If there was any doubt as to whether or not GoPro Inc (GPRO) was going to try to stage a complete paradigm shift from being just a seller of action cameras to being a media venue that also happens to sell action cameras (as a means to fan the flames of its media ambitions), it was wiped away this week.
The company dropped more than $100 million on a couple of video editing apps that it hopes will make customers’ entire GoPro experience easier.
It’s a smart move in light of GoPro’s new “plan.” The two apps, called Splice and Replay, allow an action camera owner to edit video on a smartphone. In the grand scheme of things, however, Replay and Splice won’t prove to be any real boost to the value of GoPro stock for the same reason a super-cheap price on the Hero 4 didn’t cause any buying stampedes.
That reason is, the number of people interested in filming … well, anything and everything they do just isn’t that big.
Great Product, But Small Market
Just to avoid any confusion (and stave off any irate responses to something I didn’t say), this isn’t to suggest GoPro’s action cameras aren’t the best of breed. They are the device other players in the space are trying to copy. That’s because action cameras like the Hero 4 are truly technological marvels.
That doesn’t mean everybody wants to actually buy one, however.
It’s admittedly a tough idea for some owners of GoPro stock to digest. These cameras were all the rage in 2014, after finally going viral in 2013 when the Hero3+ was launched. And that euphoria infected investors, making GPRO stock a must-have investment after its IPO in mid-2014.
It’s this same euphoria that prevented traders from asking the one key question they should have asked before any other — “How many of these things can the company plausibly sell in the long run?”
Answer: Not enough, relative to the hype.
And don’t think for a minute it’s beyond the realm of possibility. Indeed, it’s quite common, even in this day and age, for investors to be blinded by hype. 3D printers, Chinese stocks and rare-earth metals are just a few of the recent investment fads that ended up burning investors when corporate results didn’t live up to oversized expectations.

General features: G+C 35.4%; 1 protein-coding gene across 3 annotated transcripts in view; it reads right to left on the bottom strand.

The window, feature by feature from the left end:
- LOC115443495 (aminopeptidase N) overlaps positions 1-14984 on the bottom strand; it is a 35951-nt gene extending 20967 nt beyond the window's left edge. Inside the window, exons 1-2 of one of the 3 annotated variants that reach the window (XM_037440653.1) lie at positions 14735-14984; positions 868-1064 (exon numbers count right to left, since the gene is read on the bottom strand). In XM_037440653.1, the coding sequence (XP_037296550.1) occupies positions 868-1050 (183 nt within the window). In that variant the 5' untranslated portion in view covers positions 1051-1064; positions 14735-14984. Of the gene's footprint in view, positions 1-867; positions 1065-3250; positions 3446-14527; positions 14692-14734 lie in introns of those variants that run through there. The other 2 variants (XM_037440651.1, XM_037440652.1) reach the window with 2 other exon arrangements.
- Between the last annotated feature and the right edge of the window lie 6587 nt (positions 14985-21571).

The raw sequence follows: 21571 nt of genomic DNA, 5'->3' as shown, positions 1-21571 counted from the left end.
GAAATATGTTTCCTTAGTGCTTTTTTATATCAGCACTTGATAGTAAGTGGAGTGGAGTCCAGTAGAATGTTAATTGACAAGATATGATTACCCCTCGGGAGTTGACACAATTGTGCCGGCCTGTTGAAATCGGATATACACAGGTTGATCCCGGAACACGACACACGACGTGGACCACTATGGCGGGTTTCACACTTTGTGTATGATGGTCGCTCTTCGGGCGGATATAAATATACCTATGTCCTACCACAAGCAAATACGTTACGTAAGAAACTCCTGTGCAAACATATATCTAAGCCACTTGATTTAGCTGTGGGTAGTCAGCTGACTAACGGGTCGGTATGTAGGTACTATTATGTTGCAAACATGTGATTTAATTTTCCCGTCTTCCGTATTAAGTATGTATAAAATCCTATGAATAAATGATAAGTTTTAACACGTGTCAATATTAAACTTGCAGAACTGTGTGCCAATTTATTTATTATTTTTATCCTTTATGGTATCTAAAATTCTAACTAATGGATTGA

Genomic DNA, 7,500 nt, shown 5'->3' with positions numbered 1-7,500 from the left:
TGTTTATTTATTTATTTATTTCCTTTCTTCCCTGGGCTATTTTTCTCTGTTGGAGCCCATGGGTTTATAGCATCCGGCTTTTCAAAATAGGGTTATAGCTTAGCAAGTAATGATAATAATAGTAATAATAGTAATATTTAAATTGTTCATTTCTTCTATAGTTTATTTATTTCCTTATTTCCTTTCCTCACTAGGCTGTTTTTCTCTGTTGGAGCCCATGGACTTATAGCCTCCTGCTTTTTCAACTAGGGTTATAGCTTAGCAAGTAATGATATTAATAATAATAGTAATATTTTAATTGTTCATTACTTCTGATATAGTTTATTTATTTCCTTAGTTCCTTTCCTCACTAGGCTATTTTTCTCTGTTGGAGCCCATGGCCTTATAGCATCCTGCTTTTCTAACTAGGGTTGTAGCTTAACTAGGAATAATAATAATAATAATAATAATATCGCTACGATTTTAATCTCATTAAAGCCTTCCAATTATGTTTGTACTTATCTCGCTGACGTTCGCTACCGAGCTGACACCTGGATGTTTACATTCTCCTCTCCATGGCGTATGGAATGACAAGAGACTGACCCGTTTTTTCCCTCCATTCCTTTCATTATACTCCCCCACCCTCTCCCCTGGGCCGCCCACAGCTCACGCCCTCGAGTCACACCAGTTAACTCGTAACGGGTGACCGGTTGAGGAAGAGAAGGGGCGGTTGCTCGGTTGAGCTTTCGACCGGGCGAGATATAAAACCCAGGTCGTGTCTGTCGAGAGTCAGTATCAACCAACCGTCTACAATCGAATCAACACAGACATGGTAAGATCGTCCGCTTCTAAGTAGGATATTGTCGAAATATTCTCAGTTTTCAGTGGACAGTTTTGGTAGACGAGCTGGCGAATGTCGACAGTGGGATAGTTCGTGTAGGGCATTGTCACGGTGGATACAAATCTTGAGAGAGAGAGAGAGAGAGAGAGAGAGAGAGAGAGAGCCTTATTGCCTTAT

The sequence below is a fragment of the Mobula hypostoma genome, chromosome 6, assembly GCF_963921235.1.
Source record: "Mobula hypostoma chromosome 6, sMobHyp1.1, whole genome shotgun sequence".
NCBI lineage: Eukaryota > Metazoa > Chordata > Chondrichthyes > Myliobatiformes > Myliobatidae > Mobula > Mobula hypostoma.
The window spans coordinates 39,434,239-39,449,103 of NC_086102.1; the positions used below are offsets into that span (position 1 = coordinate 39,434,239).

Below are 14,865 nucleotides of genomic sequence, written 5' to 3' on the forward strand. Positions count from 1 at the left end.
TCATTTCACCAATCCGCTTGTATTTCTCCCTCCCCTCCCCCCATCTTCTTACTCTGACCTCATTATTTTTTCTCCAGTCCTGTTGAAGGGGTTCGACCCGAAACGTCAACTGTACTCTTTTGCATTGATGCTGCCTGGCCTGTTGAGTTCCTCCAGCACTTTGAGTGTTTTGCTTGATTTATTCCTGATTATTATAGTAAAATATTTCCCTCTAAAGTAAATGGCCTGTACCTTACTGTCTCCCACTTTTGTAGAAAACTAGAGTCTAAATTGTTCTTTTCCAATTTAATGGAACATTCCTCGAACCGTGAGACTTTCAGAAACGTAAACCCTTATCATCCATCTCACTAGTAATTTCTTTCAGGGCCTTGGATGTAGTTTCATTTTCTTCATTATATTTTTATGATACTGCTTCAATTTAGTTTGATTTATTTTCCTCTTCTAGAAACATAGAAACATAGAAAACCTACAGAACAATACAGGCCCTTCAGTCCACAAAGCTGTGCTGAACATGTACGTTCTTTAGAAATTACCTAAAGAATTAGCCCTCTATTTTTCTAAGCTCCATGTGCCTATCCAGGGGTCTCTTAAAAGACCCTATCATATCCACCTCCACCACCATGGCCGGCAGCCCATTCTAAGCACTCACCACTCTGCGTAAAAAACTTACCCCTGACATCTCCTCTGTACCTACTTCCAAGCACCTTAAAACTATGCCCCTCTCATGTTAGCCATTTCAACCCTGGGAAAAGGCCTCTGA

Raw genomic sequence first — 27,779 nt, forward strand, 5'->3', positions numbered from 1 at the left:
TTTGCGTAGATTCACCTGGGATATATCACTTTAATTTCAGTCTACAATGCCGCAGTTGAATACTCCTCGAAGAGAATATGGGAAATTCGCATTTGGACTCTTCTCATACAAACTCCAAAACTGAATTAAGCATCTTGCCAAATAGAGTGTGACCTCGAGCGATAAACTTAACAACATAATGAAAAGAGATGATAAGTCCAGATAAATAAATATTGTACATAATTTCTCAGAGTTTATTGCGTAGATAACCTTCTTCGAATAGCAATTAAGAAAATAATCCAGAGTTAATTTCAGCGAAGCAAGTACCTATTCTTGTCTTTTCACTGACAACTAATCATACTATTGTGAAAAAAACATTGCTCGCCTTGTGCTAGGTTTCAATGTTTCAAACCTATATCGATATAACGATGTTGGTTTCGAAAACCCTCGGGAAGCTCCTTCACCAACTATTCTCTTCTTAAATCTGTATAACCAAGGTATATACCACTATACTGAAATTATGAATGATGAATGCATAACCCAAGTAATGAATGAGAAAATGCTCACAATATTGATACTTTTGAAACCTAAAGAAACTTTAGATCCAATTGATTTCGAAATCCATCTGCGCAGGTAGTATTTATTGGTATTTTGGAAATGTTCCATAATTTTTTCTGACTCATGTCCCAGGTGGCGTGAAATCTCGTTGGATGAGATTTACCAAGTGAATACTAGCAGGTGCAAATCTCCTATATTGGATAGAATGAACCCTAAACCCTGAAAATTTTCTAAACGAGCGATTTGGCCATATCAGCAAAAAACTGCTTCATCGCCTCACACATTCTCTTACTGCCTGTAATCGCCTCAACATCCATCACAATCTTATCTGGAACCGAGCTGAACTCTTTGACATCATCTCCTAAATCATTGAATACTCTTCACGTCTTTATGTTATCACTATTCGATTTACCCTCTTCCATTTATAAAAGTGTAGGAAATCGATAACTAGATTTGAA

Now GoPro’s cameras can be added to the list.
But What About Its Video-Sharing Efforts?
It’s not clear whether GoPro CEO Nick Woodman saw the waning-demand writing on the wall, but even before the IPO the company was looking to become a viewing venue for videos created using GoPro cameras. The viewable content would be created professionally, as well as by amateurs.
That goal has been increasingly better defined in the meantime, and added the much-needed win/win shtick late last year when the company started to offer a respectable amount of money for top-notch, user-generated content. But even then, the revenue model itself remains unclear to owners of GPRO stock, and perhaps even to Nick Woodman.
As recently as the latest SEC filing, the company isn’t actually monetizing all that uploaded content to a meaningful degree. Throw in the fact that Zander Lurie — the executive in charge of the company’s media and content-monetization work — recently left the company, there’s little reason to be excited about the prospect.
And even if Laurie had stuck around, after nearly two years of talking about becoming a media venue, nobody had yet offered a meaningful, plausible answer to the overarching question: “How does GoPro intend to beat YouTube at its own game?”
Alphabet Inc‘s (GOOG, GOOGL) YouTube may not be the best outlet for the high-definition videos shot by amateurs on their GoPro devices. YouTube is by far the biggest outlet, however, making it tough to dethrone.
In that light, the recent addition of the Splice and Replay video editing apps seem a bit anemic.
Bottom Line for GoPro Stock
Again, none of this is to suggest GoPro shares are worthless and that the company has no future. There is a market for action cameras, even if the upgrade cycle is slow. There’s probably a market for user-generated videos filmed with the company’s hardware. There is a need for smartphone-based video editing software. These aren’t “mass market” products and services though … at least not to the extent some would like to believe.
GPRO stock may be up firmly for the past month, give or take, but the company’s $2 billion market cap is still way too big given the opportunity at hand, and in light of the fact that competition in the action camera market is still heating up.
Don’t look for GoPro stock — at least as we know it today — to ever be a great long-term trade.
As of this writing, James Brumley did not hold a position in any of the aforementioned securities.